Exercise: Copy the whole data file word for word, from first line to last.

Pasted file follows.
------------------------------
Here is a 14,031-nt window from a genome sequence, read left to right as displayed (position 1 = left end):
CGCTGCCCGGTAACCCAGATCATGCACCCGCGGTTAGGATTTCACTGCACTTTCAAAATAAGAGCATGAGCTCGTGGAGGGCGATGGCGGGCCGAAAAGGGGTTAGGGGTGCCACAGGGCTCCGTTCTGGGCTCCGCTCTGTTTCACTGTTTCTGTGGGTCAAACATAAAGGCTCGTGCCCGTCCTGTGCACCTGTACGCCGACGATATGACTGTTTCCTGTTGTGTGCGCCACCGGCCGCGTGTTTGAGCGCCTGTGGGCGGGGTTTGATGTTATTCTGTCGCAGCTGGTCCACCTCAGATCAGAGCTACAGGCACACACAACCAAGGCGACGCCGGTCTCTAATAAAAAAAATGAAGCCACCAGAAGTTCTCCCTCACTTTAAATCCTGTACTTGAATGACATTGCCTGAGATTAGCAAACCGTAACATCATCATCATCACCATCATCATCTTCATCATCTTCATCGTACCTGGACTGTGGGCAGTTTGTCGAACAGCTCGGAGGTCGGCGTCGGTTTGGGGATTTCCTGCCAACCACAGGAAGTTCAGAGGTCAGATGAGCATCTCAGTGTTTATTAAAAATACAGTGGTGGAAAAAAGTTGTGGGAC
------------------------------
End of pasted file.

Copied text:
Here is a 14,031-nt window from a genome sequence, read left to right as displayed (position 1 = left end):
CGCTGCCCGGTAACCCAGATCATGCACCCGCGGTTAGGATTTCACTGCACTTTCAAAATAAGAGCATGAGCTCGTGGAGGGCGATGGCGGGCCGAAAAGGGGTTAGGGGTGCCACAGGGCTCCGTTCTGGGCTCCGCTCTGTTTCACTGTTTCTGTGGGTCAAACATAAAGGCTCGTGCCCGTCCTGTGCACCTGTACGCCGACGATATGACTGTTTCCTGTTGTGTGCGCCACCGGCCGCGTGTTTGAGCGCCTGTGGGCGGGGTTTGATGTTATTCTGTCGCAGCTGGTCCACCTCAGATCAGAGCTACAGGCACACACAACCAAGGCGACGCCGGTCTCTAATAAAAAAAATGAAGCCACCAGAAGTTCTCCCTCACTTTAAATCCTGTACTTGAATGACATTGCCTGAGATTAGCAAACCGTAACATCATCATCATCACCATCATCATCTTCATCATCTTCATCGTACCTGGACTGTGGGCAGTTTGTCGAACAGCTCGGAGGTCGGCGTCGGTTTGGGGATTTCCTGCCAACCACAGGAAGTTCAGAGGTCAGATGAGCATCTCAGTGTTTATTAAAAATACAGTGGTGGAAAAAAGTTGTGGGAC